Thank You for Supporting the Safety and Wellbeing of Australia's Most Vulnerable Young Women

Your donation will enable us to provide holistic evidence-based support programs to empower under-represented vulnerable young women to achieve independence through mental and financial wellbeing.

Direct Bank Deposit

If you’d like to donate via bank transfer, please use the details below:

Westpac Bank
The Warrior Woman Foundation
BSB 032123
Account number 450796
Payment reference: Full name


One-off donations

You can easily donate by completing the form opposite.

Regular Monthly Donations | why not opt to donate regularly?

As little as $10 a month can make a world of difference. Regular donations give us
the certainty we need to plan. A lot of people giving a little on a regular basis can
make a world of difference.
All donations $2.00 and over are fully tax-deductible and a receipt will be automatically sent to you.


Can provide a Psycho-educational group therapy session to help her heal and grow.


Can train a stable mentor to support a young vulnerable woman in the Young Warrior Woman Program.


Can provide the workshop materials required for the Young Warrior Woman Program.


Can provide a Program Manager to oversee the welfare of 30 young women in the Young Warrior Woman Program for a week.


Can provide a six-week MoneyGirl financial independence program for a vulnerable young woman.


Can pay for a vulnerable young woman to participate in the six month Young Warrior Woman Program.

To receive a receipt for donations via bank transfer, please email with your contact details and quote the payment

Kaylah’s story

Turning 18 for most young people is a happy time, a milestone which is celebrated with friends and family. But for young people forced to leave the out-of-home care system on their 18th birthdays it is a day they dread. For many, all support stops here, and they are left to fend for themselves with no family support or a safe adult to trust.

This is Kayla’s story

Turning 18 is supposed to be a happy milestone to remember…… but not for me. I had to leave foster care just days after my 18th birthday because my foster carer had to make room for another young girl who urgently needed a place to stay. I was used to being moved around and having to restart my life over and over again.

After being taken away from my abusive mother at the age of seven I have lived with nine foster families. Moving schools so many times, my education was disrupted. I didn’t bother making friends anymore, because even when I tried, it was hard to trust people. I suffered depression, and anxiety and was always on high alert for danger at school as I was constantly bullied for being a loner. Sometimes I reacted badly to situations which triggered me, and I ended up being suspended three times in one year for fighting back. I really wanted to finish my HSC but I just couldn’t cope and I dropped out.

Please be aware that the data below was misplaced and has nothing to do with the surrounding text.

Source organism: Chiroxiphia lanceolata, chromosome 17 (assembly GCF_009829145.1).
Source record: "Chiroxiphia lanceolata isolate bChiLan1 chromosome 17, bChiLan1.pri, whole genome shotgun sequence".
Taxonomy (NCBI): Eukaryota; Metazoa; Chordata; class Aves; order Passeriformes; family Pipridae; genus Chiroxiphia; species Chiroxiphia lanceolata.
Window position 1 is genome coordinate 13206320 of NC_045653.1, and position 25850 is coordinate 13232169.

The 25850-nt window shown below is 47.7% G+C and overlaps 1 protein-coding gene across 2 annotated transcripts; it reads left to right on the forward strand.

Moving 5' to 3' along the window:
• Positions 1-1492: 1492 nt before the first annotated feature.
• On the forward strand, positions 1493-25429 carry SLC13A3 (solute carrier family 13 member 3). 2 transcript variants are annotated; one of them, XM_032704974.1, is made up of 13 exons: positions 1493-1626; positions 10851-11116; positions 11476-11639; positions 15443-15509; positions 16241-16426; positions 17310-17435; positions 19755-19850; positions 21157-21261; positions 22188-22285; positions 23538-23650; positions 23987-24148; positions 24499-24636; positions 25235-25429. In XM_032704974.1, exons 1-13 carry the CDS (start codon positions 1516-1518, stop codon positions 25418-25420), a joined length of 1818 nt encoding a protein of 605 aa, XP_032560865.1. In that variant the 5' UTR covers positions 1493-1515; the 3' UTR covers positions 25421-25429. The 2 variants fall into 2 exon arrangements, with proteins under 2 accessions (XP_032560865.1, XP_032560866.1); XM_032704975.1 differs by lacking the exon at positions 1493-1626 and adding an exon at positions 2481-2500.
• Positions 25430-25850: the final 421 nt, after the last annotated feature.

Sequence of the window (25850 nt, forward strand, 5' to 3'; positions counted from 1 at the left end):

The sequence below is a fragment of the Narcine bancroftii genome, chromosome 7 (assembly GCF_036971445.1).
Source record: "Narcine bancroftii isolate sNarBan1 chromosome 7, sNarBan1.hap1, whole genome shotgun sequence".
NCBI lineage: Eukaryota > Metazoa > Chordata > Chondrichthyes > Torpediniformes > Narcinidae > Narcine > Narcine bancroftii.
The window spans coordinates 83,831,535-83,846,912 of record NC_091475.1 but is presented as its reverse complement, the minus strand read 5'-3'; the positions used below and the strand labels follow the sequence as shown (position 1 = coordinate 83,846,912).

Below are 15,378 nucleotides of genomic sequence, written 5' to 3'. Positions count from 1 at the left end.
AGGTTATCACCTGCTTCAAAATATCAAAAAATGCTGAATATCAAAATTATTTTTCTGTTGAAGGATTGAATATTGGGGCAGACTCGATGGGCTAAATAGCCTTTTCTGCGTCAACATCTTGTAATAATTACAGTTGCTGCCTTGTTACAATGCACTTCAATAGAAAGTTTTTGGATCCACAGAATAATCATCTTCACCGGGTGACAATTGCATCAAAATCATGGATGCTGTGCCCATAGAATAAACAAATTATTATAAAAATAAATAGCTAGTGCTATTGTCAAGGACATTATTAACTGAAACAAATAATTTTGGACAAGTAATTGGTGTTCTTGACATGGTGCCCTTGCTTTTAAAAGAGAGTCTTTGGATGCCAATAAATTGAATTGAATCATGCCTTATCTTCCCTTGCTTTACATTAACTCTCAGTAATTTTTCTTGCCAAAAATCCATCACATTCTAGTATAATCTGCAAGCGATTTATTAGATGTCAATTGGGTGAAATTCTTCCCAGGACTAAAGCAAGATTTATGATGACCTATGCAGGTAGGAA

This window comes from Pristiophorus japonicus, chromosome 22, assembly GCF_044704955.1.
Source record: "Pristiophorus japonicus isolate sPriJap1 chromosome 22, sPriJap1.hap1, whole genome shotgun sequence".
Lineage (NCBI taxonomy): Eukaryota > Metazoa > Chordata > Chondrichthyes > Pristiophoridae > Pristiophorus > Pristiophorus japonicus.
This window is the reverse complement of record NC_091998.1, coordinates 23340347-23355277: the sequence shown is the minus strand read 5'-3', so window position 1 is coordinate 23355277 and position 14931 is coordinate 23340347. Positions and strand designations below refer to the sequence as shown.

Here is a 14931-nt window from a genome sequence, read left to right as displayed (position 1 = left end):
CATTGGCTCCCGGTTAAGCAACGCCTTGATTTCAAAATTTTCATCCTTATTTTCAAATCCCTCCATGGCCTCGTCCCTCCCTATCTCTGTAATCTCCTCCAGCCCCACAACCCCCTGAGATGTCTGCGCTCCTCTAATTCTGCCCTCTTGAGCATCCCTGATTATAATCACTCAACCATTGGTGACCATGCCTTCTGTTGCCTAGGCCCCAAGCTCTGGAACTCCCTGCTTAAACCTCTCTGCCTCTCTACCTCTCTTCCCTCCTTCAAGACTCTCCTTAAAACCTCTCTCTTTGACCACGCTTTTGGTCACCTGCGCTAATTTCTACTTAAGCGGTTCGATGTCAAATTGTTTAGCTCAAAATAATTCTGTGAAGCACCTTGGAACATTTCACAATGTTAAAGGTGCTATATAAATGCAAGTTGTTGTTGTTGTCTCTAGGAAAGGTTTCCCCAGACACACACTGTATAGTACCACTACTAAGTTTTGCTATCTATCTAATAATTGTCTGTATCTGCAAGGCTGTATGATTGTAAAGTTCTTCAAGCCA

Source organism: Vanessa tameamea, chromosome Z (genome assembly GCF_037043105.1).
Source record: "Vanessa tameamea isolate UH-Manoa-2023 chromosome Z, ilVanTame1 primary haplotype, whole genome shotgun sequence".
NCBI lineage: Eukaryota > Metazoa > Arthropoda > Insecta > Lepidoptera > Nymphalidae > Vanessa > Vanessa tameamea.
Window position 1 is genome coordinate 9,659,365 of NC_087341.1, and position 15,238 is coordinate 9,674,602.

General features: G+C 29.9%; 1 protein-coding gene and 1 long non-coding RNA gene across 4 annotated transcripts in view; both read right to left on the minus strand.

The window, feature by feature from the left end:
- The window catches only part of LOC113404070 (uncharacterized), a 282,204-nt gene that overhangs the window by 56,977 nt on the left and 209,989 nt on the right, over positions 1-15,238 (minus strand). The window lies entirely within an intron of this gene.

After leaving foster care I was couch surfing, and although I had people around me, I had no-one to trust. I felt alone. I had no idea how to get a job and didn’t think I could anyway as I didn’t finish school. After 12 months of couch surfing and exhausting all options, I ended up homeless, and had to live in a crisis refuge for young women. I had little hope for my future. I was given a case worker and after three months in the crisis refuge, she found me a more permanent address in community assisted accommodation.

My case worker suggested I do the Young Warrior Woman Program to learn the life-skills I needed to become independent and live on my own. It was an amazing program. I met other young women like me who were going through similar things. The program was exactly what I needed to build the confidence to believe in myself and set goals for the future. I was matched with a really nice mentor who listened to my problems and helped me get a part time job. Our weekly Zoom catch ups really helped me with my mental health. All of the group presentations were inspiring, and we also did a six-week money management course which helped a lot. I now know how to do my taxes and how to spend and save my money wisely. Thanks to the help of my mentor who didn’t give up on me, I’m now enrolled in TAFE to begin the process of finishing school and becoming an early childhood teacher. I’ve learnt so many skills to be independent and know that when I eventually move out independently, I will be able to stand on my own two feet. I’m finally proud of myself. Even though the program is finished, my mentor still calls me, and I made so many friends during the program that I don’t feel alone anymore. I have suggested this program to many other young women who are in the same position I was. I want them to know that there is help out there and people who care. I have no idea where I would be if I had not joined the Young Warrior Woman Program.

Note: Name and photo have been changed to protect identity.